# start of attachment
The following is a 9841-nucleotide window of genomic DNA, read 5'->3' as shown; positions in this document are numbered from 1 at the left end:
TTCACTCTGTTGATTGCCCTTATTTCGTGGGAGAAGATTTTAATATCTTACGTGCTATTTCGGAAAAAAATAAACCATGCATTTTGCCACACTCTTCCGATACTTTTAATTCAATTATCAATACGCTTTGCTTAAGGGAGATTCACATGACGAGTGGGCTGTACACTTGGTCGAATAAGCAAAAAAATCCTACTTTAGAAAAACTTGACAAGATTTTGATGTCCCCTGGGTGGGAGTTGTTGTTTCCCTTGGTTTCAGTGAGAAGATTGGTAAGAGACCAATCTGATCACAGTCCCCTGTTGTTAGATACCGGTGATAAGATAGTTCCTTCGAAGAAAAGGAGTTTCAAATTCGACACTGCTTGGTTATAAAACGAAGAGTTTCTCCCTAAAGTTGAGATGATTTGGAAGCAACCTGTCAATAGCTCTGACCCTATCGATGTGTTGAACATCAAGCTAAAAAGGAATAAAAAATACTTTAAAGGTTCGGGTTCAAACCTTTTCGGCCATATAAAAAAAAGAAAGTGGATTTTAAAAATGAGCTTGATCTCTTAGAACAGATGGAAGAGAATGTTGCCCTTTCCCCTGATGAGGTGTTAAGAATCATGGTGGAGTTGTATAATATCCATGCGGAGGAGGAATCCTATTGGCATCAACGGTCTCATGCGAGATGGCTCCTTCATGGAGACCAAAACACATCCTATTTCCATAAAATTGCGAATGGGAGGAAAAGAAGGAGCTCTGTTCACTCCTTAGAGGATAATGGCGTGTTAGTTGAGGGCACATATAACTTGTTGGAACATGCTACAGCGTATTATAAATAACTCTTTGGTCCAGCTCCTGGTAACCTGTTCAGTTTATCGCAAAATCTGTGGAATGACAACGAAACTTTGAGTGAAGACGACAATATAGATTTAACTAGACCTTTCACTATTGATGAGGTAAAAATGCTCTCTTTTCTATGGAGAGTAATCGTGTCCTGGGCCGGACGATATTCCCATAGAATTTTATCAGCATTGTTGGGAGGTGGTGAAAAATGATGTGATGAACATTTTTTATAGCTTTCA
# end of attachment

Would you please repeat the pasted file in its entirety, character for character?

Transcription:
The following is a 9841-nucleotide window of genomic DNA, read 5'->3' as shown; positions in this document are numbered from 1 at the left end:
TTCACTCTGTTGATTGCCCTTATTTCGTGGGAGAAGATTTTAATATCTTACGTGCTATTTCGGAAAAAAATAAACCATGCATTTTGCCACACTCTTCCGATACTTTTAATTCAATTATCAATACGCTTTGCTTAAGGGAGATTCACATGACGAGTGGGCTGTACACTTGGTCGAATAAGCAAAAAAATCCTACTTTAGAAAAACTTGACAAGATTTTGATGTCCCCTGGGTGGGAGTTGTTGTTTCCCTTGGTTTCAGTGAGAAGATTGGTAAGAGACCAATCTGATCACAGTCCCCTGTTGTTAGATACCGGTGATAAGATAGTTCCTTCGAAGAAAAGGAGTTTCAAATTCGACACTGCTTGGTTATAAAACGAAGAGTTTCTCCCTAAAGTTGAGATGATTTGGAAGCAACCTGTCAATAGCTCTGACCCTATCGATGTGTTGAACATCAAGCTAAAAAGGAATAAAAAATACTTTAAAGGTTCGGGTTCAAACCTTTTCGGCCATATAAAAAAAAGAAAGTGGATTTTAAAAATGAGCTTGATCTCTTAGAACAGATGGAAGAGAATGTTGCCCTTTCCCCTGATGAGGTGTTAAGAATCATGGTGGAGTTGTATAATATCCATGCGGAGGAGGAATCCTATTGGCATCAACGGTCTCATGCGAGATGGCTCCTTCATGGAGACCAAAACACATCCTATTTCCATAAAATTGCGAATGGGAGGAAAAGAAGGAGCTCTGTTCACTCCTTAGAGGATAATGGCGTGTTAGTTGAGGGCACATATAACTTGTTGGAACATGCTACAGCGTATTATAAATAACTCTTTGGTCCAGCTCCTGGTAACCTGTTCAGTTTATCGCAAAATCTGTGGAATGACAACGAAACTTTGAGTGAAGACGACAATATAGATTTAACTAGACCTTTCACTATTGATGAGGTAAAAATGCTCTCTTTTCTATGGAGAGTAATCGTGTCCTGGGCCGGACGATATTCCCATAGAATTTTATCAGCATTGTTGGGAGGTGGTGAAAAATGATGTGATGAACATTTTTTATAGCTTTCA